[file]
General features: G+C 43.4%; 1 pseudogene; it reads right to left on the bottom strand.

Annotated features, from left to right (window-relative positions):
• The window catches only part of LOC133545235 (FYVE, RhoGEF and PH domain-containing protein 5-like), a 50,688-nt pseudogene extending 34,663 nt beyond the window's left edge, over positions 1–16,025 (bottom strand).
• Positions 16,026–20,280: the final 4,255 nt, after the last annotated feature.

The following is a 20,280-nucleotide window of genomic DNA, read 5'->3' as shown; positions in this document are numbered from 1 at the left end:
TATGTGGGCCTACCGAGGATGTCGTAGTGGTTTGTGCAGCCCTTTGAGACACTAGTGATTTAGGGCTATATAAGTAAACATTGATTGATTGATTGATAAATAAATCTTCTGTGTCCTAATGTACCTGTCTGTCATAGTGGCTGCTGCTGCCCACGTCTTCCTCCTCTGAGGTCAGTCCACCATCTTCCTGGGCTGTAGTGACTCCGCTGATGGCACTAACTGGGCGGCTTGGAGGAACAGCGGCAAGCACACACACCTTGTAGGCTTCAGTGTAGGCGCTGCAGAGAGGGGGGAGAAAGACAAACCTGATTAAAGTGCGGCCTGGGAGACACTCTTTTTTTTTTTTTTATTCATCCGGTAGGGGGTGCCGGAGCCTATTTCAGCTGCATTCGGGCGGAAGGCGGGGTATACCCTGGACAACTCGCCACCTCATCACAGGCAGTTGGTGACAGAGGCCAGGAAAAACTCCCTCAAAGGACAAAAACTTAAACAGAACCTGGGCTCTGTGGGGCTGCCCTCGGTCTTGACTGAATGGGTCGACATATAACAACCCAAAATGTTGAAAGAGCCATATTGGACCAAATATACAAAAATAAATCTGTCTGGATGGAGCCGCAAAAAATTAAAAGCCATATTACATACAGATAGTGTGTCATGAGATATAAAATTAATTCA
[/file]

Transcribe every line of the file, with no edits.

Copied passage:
General features: G+C 43.4%; 1 pseudogene; it reads right to left on the bottom strand.

Annotated features, from left to right (window-relative positions):
• The window catches only part of LOC133545235 (FYVE, RhoGEF and PH domain-containing protein 5-like), a 50,688-nt pseudogene extending 34,663 nt beyond the window's left edge, over positions 1–16,025 (bottom strand).
• Positions 16,026–20,280: the final 4,255 nt, after the last annotated feature.

The following is a 20,280-nucleotide window of genomic DNA, read 5'->3' as shown; positions in this document are numbered from 1 at the left end:
TATGTGGGCCTACCGAGGATGTCGTAGTGGTTTGTGCAGCCCTTTGAGACACTAGTGATTTAGGGCTATATAAGTAAACATTGATTGATTGATTGATAAATAAATCTTCTGTGTCCTAATGTACCTGTCTGTCATAGTGGCTGCTGCTGCCCACGTCTTCCTCCTCTGAGGTCAGTCCACCATCTTCCTGGGCTGTAGTGACTCCGCTGATGGCACTAACTGGGCGGCTTGGAGGAACAGCGGCAAGCACACACACCTTGTAGGCTTCAGTGTAGGCGCTGCAGAGAGGGGGGAGAAAGACAAACCTGATTAAAGTGCGGCCTGGGAGACACTCTTTTTTTTTTTTTTATTCATCCGGTAGGGGGTGCCGGAGCCTATTTCAGCTGCATTCGGGCGGAAGGCGGGGTATACCCTGGACAACTCGCCACCTCATCACAGGCAGTTGGTGACAGAGGCCAGGAAAAACTCCCTCAAAGGACAAAAACTTAAACAGAACCTGGGCTCTGTGGGGCTGCCCTCGGTCTTGACTGAATGGGTCGACATATAACAACCCAAAATGTTGAAAGAGCCATATTGGACCAAATATACAAAAATAAATCTGTCTGGATGGAGCCGCAAAAAATTAAAAGCCATATTACATACAGATAGTGTGTCATGAGATATAAAATTAATTCA